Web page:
The San Diego City Council voted 6-to-3 on January 8 to approve the ban, despite objections from owners of small restaurants who complained that the costs of using environmentally degradable containers, such as cardboard or compostable paper, could be double. The council first approved the ban last October for a trial period. This week’s vote made the ban permanent.

D.C. PLASTIC STRAW BAN BEGINS
January 1, 2019

One New Year’s resolution, to use less plastic, is no longer optional for restaurants and other service businesses in Washington, D.C., as of January 1. By July, businesses in the district will begin receiving fines if they continue to offer plastic straws.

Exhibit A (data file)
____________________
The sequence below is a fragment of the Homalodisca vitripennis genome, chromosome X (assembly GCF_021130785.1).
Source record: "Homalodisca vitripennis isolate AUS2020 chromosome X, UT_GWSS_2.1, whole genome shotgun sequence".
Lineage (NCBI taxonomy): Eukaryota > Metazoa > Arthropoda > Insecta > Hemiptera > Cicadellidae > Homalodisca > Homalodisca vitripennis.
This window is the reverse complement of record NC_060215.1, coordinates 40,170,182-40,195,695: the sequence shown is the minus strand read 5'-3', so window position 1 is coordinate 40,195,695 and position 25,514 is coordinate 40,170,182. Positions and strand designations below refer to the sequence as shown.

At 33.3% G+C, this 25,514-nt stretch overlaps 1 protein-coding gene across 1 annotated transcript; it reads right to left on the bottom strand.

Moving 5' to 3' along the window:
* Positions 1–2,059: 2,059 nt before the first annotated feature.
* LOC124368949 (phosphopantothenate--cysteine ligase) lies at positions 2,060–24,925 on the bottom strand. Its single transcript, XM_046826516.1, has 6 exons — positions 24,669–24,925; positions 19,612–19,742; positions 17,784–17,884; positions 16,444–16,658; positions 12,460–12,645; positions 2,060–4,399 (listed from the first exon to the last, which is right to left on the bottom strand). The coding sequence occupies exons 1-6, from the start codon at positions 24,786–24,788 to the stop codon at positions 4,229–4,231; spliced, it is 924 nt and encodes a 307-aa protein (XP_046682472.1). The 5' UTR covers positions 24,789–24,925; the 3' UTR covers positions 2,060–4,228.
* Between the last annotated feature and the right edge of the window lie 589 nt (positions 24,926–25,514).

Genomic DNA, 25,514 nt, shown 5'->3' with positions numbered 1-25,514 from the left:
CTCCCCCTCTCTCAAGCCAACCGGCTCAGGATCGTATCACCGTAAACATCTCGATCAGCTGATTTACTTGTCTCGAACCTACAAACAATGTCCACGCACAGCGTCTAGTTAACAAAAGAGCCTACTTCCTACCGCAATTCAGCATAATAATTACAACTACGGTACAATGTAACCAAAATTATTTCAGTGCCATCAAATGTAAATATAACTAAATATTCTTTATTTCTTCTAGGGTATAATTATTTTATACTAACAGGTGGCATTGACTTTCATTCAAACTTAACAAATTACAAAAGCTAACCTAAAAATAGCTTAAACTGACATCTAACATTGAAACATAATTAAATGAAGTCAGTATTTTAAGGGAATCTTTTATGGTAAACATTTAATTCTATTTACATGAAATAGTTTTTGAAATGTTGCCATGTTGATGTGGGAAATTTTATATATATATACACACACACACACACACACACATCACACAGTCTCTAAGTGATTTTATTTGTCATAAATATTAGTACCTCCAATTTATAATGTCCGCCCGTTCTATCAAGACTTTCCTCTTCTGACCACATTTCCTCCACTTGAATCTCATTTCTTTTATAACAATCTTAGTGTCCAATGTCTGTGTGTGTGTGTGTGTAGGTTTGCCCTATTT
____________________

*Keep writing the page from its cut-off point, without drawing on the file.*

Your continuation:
A number of local businesses have already started switching to reusable, washable straws or disposable ones made from paper or hay.

The law follows Seattle’s ban earlier in 2018 and aims to reduce the impact of plastic straws as litter. More than 4,000 of the disposed items were found in a recent cleanup of the Anacostia River in D.C. Straws are known to hurt wildlife and are difficult to recycle, often ending up as litter. They make up only a tiny fraction of the total marine plastic pollution problem, leading some critics to say they are a distraction, while others say they are an easy place to start.

(Learn about the travel industry’s war on straws and where plastic straws came from in the first place.)

250 GROUPS LAUNCH MASSIVE GLOBAL PLASTIC PARTNERSHIP
October 29, 2018

Two hundred and fifty organizations responsible for 20 percent of the plastic packaging produced around the world have committed to reducing waste and pollution.

The initiative is called the New Plastics Economy Global Commitment, and it includes a diverse group of members including the city of Austin, clothing company H&M, Unilever, PespsiCo, L’Oreal, Nestle, and Coca-Cola.